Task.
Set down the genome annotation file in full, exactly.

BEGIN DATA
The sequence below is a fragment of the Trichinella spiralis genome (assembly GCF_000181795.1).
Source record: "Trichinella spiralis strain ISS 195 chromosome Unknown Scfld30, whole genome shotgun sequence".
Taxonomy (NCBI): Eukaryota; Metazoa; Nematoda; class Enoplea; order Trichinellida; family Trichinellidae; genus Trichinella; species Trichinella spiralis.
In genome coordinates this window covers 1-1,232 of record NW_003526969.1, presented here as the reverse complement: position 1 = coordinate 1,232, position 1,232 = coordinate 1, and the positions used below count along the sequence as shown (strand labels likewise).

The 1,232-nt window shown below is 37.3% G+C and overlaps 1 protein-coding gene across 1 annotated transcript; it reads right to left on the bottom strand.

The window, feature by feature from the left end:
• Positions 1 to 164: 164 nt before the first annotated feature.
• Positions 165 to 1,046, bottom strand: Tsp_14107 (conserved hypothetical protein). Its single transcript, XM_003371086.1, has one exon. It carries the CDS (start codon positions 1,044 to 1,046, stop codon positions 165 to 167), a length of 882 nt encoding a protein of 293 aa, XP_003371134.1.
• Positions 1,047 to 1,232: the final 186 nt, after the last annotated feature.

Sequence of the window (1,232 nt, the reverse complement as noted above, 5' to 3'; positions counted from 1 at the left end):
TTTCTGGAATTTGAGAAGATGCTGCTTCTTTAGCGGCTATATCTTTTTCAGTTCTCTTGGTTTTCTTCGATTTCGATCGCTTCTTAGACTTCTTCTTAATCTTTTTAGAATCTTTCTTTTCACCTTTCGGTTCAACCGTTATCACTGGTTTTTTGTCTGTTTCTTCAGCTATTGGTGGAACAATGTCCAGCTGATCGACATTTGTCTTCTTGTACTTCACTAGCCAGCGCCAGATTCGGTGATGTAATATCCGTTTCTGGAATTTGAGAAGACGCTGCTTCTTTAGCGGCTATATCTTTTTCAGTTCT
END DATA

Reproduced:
The sequence below is a fragment of the Trichinella spiralis genome (assembly GCF_000181795.1).
Source record: "Trichinella spiralis strain ISS 195 chromosome Unknown Scfld30, whole genome shotgun sequence".
Taxonomy (NCBI): Eukaryota; Metazoa; Nematoda; class Enoplea; order Trichinellida; family Trichinellidae; genus Trichinella; species Trichinella spiralis.
In genome coordinates this window covers 1-1,232 of record NW_003526969.1, presented here as the reverse complement: position 1 = coordinate 1,232, position 1,232 = coordinate 1, and the positions used below count along the sequence as shown (strand labels likewise).

The 1,232-nt window shown below is 37.3% G+C and overlaps 1 protein-coding gene across 1 annotated transcript; it reads right to left on the bottom strand.

The window, feature by feature from the left end:
• Positions 1 to 164: 164 nt before the first annotated feature.
• Positions 165 to 1,046, bottom strand: Tsp_14107 (conserved hypothetical protein). Its single transcript, XM_003371086.1, has one exon. It carries the CDS (start codon positions 1,044 to 1,046, stop codon positions 165 to 167), a length of 882 nt encoding a protein of 293 aa, XP_003371134.1.
• Positions 1,047 to 1,232: the final 186 nt, after the last annotated feature.

Sequence of the window (1,232 nt, the reverse complement as noted above, 5' to 3'; positions counted from 1 at the left end):
TTTCTGGAATTTGAGAAGATGCTGCTTCTTTAGCGGCTATATCTTTTTCAGTTCTCTTGGTTTTCTTCGATTTCGATCGCTTCTTAGACTTCTTCTTAATCTTTTTAGAATCTTTCTTTTCACCTTTCGGTTCAACCGTTATCACTGGTTTTTTGTCTGTTTCTTCAGCTATTGGTGGAACAATGTCCAGCTGATCGACATTTGTCTTCTTGTACTTCACTAGCCAGCGCCAGATTCGGTGATGTAATATCCGTTTCTGGAATTTGAGAAGACGCTGCTTCTTTAGCGGCTATATCTTTTTCAGTTCT